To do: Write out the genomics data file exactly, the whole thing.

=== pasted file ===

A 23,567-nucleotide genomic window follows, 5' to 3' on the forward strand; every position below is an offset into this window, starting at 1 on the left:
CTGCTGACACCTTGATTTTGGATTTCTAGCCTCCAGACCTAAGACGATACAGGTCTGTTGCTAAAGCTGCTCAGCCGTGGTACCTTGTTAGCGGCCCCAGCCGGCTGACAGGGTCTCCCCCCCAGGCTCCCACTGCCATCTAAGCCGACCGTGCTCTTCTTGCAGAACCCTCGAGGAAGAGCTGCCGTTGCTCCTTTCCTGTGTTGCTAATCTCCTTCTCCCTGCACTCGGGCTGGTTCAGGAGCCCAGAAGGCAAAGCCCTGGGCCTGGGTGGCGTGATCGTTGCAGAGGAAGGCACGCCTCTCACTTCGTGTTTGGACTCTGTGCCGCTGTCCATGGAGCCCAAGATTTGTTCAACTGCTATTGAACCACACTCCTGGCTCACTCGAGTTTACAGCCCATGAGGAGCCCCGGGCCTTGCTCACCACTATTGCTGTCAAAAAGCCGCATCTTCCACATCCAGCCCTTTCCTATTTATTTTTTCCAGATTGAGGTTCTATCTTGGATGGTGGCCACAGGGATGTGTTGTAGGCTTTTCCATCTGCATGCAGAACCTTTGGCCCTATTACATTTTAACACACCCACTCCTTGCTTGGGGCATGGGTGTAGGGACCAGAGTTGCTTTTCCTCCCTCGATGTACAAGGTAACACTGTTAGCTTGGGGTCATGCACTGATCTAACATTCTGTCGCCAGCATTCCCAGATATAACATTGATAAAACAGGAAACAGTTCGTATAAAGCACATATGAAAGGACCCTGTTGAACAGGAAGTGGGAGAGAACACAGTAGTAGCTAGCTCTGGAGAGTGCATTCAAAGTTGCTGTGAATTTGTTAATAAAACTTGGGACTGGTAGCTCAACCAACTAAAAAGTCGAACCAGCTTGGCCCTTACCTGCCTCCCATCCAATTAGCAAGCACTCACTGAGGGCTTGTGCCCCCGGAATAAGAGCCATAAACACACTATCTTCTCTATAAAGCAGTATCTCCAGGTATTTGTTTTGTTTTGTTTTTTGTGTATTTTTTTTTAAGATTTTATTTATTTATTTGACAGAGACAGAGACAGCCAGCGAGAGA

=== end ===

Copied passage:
A 23,567-nucleotide genomic window follows, 5' to 3' on the forward strand; every position below is an offset into this window, starting at 1 on the left:
CTGCTGACACCTTGATTTTGGATTTCTAGCCTCCAGACCTAAGACGATACAGGTCTGTTGCTAAAGCTGCTCAGCCGTGGTACCTTGTTAGCGGCCCCAGCCGGCTGACAGGGTCTCCCCCCCAGGCTCCCACTGCCATCTAAGCCGACCGTGCTCTTCTTGCAGAACCCTCGAGGAAGAGCTGCCGTTGCTCCTTTCCTGTGTTGCTAATCTCCTTCTCCCTGCACTCGGGCTGGTTCAGGAGCCCAGAAGGCAAAGCCCTGGGCCTGGGTGGCGTGATCGTTGCAGAGGAAGGCACGCCTCTCACTTCGTGTTTGGACTCTGTGCCGCTGTCCATGGAGCCCAAGATTTGTTCAACTGCTATTGAACCACACTCCTGGCTCACTCGAGTTTACAGCCCATGAGGAGCCCCGGGCCTTGCTCACCACTATTGCTGTCAAAAAGCCGCATCTTCCACATCCAGCCCTTTCCTATTTATTTTTTCCAGATTGAGGTTCTATCTTGGATGGTGGCCACAGGGATGTGTTGTAGGCTTTTCCATCTGCATGCAGAACCTTTGGCCCTATTACATTTTAACACACCCACTCCTTGCTTGGGGCATGGGTGTAGGGACCAGAGTTGCTTTTCCTCCCTCGATGTACAAGGTAACACTGTTAGCTTGGGGTCATGCACTGATCTAACATTCTGTCGCCAGCATTCCCAGATATAACATTGATAAAACAGGAAACAGTTCGTATAAAGCACATATGAAAGGACCCTGTTGAACAGGAAGTGGGAGAGAACACAGTAGTAGCTAGCTCTGGAGAGTGCATTCAAAGTTGCTGTGAATTTGTTAATAAAACTTGGGACTGGTAGCTCAACCAACTAAAAAGTCGAACCAGCTTGGCCCTTACCTGCCTCCCATCCAATTAGCAAGCACTCACTGAGGGCTTGTGCCCCCGGAATAAGAGCCATAAACACACTATCTTCTCTATAAAGCAGTATCTCCAGGTATTTGTTTTGTTTTGTTTTTTGTGTATTTTTTTTTAAGATTTTATTTATTTATTTGACAGAGACAGAGACAGCCAGCGAGAGA